Meagher has some exciting new plans coming up for brides-to-be and also more floral arrangements. “In the very near future I’ll be offering customized bridal bouquets where I’ll be taking custom orders to wood burn images of individual bouquets for brides. And later this year, I’ll be launching poster size wood burnings of collages of whole flower species. I’m still working out the details on this which is why it’ll come out later this year, but I would say it’s the one things I’m most pumped about.”

For the future of Women in Woodworking Meagher has an optimistic outlook. “I have high hopes for women in woodworking. I think the lines aren’t drawn as tightly as they used to be, and I believe in the near future we’ll see more and more women taking it up as a trade. Women are creative and innovative, and more and more the gender role of trades is changing. It won’t take long for women to see that wood is an awesome medium to work with.”


Specifically for those looking to start their business and are considering Etsy as their initial platform, Meagher was kind enough to share details of her experiences to those interested. “I originally started my shop with both its own website as well as a store on Etsy. But after a few months I saw a clear advantage to having an Etsy shop with an already established audience versus trying to generate traffic to my own website. The thing about having a trade of any kind, is that not only are you working at your trade, but if you’re boot strapping it like I have, you’re suddenly a photographer, marketer, business developer, and customer service person. It’s a lot to take on, especially if what you really love to do is just create. I’ve found Etsy to be an awesome answer to a big portion of that pressure. They already have an established audience who are looking for handmade products, and I’ve simply have to tap into it. It’s saved me a lot of leg work.

I will say I’ve had a hard time getting traffic to my shop, simply because people aren’t really looking for wood burnings. It’s an old fashioned trade, and while it’s one I’m trying to bring back into modern decor, it’s still not something people are looking for. Very rarely has anyone found my shop by searching for wood burnings. It just hasn’t happened. So while Etsy still provides views from casual browsers, I’ve found that the majority of my actual customers have come from my Instagram account. My social media accounts paired with the familiar Etsy backdrop has been a great pairing for my shop.”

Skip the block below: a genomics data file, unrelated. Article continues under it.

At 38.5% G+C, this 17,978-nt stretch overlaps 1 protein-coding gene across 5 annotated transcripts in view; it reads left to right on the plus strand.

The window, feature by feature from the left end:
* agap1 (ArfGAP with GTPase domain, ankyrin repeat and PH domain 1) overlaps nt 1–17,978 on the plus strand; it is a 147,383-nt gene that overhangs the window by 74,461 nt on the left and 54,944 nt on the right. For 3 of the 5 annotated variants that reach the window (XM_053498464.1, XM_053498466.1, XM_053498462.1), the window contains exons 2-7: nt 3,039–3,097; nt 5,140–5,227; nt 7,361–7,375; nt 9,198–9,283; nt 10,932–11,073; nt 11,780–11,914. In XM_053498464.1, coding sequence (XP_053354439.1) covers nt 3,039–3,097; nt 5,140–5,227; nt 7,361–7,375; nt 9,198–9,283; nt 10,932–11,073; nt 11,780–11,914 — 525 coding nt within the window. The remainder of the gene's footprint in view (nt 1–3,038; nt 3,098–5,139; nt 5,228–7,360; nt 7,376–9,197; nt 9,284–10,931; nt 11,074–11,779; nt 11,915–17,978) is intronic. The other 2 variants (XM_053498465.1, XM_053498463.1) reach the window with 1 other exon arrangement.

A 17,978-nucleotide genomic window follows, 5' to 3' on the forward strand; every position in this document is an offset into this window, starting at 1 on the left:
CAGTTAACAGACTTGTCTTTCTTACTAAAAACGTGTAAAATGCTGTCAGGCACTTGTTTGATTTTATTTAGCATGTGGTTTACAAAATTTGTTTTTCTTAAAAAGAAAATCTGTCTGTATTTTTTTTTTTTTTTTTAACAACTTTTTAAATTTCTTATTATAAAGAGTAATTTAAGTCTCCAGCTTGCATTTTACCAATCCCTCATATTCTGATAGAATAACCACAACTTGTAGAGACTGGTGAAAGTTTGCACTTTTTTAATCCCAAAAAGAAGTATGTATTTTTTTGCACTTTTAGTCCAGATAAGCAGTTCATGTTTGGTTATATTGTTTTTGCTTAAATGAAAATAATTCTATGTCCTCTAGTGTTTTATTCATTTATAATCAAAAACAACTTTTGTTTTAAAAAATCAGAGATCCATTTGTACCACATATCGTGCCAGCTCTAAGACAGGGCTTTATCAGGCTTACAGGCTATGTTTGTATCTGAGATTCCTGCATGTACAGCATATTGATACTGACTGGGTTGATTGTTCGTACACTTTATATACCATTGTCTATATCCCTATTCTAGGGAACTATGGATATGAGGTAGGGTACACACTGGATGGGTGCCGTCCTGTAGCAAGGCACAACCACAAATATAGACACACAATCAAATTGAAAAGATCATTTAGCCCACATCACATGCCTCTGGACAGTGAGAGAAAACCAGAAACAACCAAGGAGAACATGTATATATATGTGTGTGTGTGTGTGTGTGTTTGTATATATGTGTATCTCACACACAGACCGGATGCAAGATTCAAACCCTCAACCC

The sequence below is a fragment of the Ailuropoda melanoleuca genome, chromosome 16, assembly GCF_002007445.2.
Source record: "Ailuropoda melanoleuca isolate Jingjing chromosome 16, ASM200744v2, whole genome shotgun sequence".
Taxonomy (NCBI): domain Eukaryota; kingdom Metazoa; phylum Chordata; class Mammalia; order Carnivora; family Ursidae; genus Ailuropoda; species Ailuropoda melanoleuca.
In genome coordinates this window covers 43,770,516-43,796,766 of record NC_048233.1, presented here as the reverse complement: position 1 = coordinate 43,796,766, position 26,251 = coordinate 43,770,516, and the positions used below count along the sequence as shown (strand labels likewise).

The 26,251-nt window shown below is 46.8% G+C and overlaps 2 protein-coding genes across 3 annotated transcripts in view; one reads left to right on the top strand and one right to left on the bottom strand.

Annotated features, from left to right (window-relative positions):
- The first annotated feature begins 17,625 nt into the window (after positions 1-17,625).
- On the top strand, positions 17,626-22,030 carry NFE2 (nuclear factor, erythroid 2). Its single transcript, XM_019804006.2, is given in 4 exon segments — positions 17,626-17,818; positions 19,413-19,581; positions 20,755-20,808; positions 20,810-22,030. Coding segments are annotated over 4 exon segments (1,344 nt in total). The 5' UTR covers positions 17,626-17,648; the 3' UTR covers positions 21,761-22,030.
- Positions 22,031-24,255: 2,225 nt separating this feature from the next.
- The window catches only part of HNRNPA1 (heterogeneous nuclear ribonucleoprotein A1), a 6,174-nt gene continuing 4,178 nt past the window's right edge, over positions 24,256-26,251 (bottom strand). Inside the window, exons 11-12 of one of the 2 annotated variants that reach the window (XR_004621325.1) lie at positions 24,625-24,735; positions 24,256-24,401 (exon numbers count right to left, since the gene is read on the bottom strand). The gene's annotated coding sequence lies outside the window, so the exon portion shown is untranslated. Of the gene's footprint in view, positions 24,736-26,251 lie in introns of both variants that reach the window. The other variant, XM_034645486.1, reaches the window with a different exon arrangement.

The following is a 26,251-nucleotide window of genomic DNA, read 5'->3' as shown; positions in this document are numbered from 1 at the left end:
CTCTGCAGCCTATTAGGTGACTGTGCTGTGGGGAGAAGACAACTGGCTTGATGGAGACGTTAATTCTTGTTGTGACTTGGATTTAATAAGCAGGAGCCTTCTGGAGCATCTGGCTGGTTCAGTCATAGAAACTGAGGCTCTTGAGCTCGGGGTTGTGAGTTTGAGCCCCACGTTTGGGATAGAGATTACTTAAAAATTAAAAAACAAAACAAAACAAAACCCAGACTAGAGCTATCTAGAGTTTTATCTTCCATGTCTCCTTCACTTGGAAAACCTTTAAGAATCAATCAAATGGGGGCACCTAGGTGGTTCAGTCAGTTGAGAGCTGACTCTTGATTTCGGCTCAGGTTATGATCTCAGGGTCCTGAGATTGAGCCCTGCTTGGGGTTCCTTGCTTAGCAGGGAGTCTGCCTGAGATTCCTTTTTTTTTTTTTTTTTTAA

Etsy has provided so many artists and new business owners with the opportunity to explore their passions and turn them into a real job, and a real business. It’s been a pleasure to see someone able to use the platform to develop and grow their craft while simultaneously being able to reach thousands, if not millions of people to help build that foundation.

You can check out Meagher’s Etsy store Of Thistle and Thyme, and be sure to connect with her on Instagram at @ofthistleandthyme and also on Facebook at


Social Media Responsibility for the Consumer

21 Aug

If you’re reading this there’s a good chance you found this post or my blog through social media. I love social media and anyone that follows me knows I’m avid liker and retweeter. Social Media is also part of my job as a rep for other brands as well as my own. Not to be outdone, my husband Joseph took over our JWTWoodworks Instagram account and has now blown me out of the water.

Joseph’s large and very active Instagram following gives him the ability to share messages about events and new work to promote our business very easily to an interested crowd. What he did last week was a little different though, as Joseph took the role of the consumer. After literally hours of frustration he posted a negative review regarding an experience with a product and the company.